The Malta Film Industry


Malta is a member of the European Convention on Cinematographic Co-production, which convention aims to promote the development of European multilateral cinematographic co-productions, to safeguard the creation and freedom of expression, while defending the cultural diversity of the various European countries. In order to obtain co-production status, the work must involve at least three co-producers, established in three different parties to the Convention. The participation of one or more co-producers who are not established in such parties is possible, provided that their total contribution does not exceed 30% of the total cost of the production. The co-produced work ought to meet the definition of a European cinematographic work.
Given these conditions are fulfilled, the Convention assimilates all co-productions, which have been given the prior approval of the competent authorities of the parties, with national films. Consequently, they are entitled to the benefits granted to the latter.
The Convention also tackles a number of issues including the minimum and maximum proportions of contributions from each co-producer; the right of each co-producer to co-ownership of the original, the picture and the sound; the general balance of investments and compulsory artistic and technical participation; the measures to be taken by the parties to facilitate the production and export of the cinematographic work and the right of each party to demand a final version of the cinematographic work in one of the languages of that party.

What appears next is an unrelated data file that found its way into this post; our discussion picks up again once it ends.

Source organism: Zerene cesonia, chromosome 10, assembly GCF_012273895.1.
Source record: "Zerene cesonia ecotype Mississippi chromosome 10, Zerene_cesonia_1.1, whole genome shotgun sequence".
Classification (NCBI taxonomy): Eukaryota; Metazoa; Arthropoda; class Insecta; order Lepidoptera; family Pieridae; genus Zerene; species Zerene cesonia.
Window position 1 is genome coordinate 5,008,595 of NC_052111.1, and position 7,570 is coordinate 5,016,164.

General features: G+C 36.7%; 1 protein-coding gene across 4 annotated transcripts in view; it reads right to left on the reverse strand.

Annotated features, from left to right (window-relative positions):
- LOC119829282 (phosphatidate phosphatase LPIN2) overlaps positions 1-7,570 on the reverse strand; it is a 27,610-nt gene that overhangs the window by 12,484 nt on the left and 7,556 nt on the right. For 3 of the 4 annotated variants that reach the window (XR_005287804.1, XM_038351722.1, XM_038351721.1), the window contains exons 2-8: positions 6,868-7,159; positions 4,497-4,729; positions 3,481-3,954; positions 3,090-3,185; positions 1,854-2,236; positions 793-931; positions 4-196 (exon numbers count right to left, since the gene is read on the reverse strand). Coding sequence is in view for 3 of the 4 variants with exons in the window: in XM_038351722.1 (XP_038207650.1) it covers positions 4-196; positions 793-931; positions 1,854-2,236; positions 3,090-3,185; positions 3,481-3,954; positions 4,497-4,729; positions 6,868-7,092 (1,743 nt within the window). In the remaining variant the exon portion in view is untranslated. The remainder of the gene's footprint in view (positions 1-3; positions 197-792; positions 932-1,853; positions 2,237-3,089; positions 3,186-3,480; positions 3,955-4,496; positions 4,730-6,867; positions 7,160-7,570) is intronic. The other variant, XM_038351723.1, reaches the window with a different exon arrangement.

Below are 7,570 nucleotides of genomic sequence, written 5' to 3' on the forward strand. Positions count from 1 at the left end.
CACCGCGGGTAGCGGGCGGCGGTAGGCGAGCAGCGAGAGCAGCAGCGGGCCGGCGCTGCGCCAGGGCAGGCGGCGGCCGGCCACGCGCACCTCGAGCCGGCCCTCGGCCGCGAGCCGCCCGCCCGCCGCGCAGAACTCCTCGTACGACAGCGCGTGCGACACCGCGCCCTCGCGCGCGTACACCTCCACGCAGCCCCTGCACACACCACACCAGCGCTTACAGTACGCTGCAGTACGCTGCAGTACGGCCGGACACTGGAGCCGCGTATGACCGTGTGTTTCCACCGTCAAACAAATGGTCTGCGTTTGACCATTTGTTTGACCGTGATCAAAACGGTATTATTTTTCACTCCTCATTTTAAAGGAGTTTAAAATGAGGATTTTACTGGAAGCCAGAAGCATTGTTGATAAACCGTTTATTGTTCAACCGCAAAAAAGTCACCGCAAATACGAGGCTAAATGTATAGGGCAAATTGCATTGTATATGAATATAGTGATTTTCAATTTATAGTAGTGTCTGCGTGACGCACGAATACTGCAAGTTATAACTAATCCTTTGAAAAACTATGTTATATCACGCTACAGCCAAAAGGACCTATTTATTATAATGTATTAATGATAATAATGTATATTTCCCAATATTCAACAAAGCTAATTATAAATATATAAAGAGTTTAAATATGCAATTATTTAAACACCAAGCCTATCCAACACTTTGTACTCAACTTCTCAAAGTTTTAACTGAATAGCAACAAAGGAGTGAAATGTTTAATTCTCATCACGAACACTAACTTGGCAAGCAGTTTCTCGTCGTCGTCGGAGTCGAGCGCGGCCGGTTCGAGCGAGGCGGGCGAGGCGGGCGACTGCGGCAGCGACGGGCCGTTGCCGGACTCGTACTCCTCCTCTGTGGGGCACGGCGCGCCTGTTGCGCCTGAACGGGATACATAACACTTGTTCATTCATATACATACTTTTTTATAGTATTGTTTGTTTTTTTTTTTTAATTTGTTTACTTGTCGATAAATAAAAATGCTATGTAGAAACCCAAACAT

On 23 September 1997 representatives of the Government of Canada and the Republic of Malta signed an agreement on audiovisual co-productions. The agreement applies to all films produced by independent producers for exploitation in cinemas, on television, videocassette or by any other form of distribution, whether now known or to become known and irrespective of the film genre (feature film, animation or documentary), the length and the format.
Under Article 3(1) of the agreement, the proportion of the co-producers’ respective contributions to a co-produced film may vary between 20 % and 80 % of the final costs of the film. The technical and creative contributions should be in proportion to the investment. The producers, scriptwriters and film directors, as well as the technicians and other participating production personnel must be Canadian or Maltese citizens or persons permanently residing in either of the Contracting States. Any departure from this principle is subject to the joint approval of the competent authorities of both countries, namely the Minister of Canadian Heritage and the Maltese Minister of Education and National Culture.
Article 7 of the agreement stipulates that the original soundtrack of the film must be produced in English, French or Maltese. Dubbing or subtitling must be carried out either in Malta or Canada. Here, too, any exceptions are subject to the approval of the competent authorities of both countries.

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